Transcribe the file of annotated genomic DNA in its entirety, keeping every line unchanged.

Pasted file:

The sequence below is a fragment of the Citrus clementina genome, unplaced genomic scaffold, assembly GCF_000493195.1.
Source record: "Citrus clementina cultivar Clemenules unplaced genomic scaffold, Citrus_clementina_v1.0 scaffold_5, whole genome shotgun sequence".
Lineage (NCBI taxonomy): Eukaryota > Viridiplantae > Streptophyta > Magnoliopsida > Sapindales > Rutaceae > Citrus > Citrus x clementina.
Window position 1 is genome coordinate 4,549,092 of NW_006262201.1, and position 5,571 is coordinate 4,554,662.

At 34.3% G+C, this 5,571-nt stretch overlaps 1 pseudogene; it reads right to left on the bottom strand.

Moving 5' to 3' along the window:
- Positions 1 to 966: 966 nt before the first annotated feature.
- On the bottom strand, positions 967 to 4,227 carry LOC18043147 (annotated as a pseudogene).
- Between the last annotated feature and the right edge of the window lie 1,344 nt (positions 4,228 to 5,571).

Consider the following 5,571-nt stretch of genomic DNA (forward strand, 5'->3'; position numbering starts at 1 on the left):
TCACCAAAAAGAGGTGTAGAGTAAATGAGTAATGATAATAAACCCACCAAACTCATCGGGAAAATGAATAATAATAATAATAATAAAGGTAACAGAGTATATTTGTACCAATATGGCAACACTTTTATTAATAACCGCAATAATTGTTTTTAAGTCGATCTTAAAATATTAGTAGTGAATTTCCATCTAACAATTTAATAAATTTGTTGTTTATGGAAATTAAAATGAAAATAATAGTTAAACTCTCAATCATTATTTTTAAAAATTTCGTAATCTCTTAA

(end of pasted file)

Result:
The sequence below is a fragment of the Citrus clementina genome, unplaced genomic scaffold, assembly GCF_000493195.1.
Source record: "Citrus clementina cultivar Clemenules unplaced genomic scaffold, Citrus_clementina_v1.0 scaffold_5, whole genome shotgun sequence".
Lineage (NCBI taxonomy): Eukaryota > Viridiplantae > Streptophyta > Magnoliopsida > Sapindales > Rutaceae > Citrus > Citrus x clementina.
Window position 1 is genome coordinate 4,549,092 of NW_006262201.1, and position 5,571 is coordinate 4,554,662.

At 34.3% G+C, this 5,571-nt stretch overlaps 1 pseudogene; it reads right to left on the bottom strand.

Moving 5' to 3' along the window:
- Positions 1 to 966: 966 nt before the first annotated feature.
- On the bottom strand, positions 967 to 4,227 carry LOC18043147 (annotated as a pseudogene).
- Between the last annotated feature and the right edge of the window lie 1,344 nt (positions 4,228 to 5,571).

Consider the following 5,571-nt stretch of genomic DNA (forward strand, 5'->3'; position numbering starts at 1 on the left):
TCACCAAAAAGAGGTGTAGAGTAAATGAGTAATGATAATAAACCCACCAAACTCATCGGGAAAATGAATAATAATAATAATAATAAAGGTAACAGAGTATATTTGTACCAATATGGCAACACTTTTATTAATAACCGCAATAATTGTTTTTAAGTCGATCTTAAAATATTAGTAGTGAATTTCCATCTAACAATTTAATAAATTTGTTGTTTATGGAAATTAAAATGAAAATAATAGTTAAACTCTCAATCATTATTTTTAAAAATTTCGTAATCTCTTAA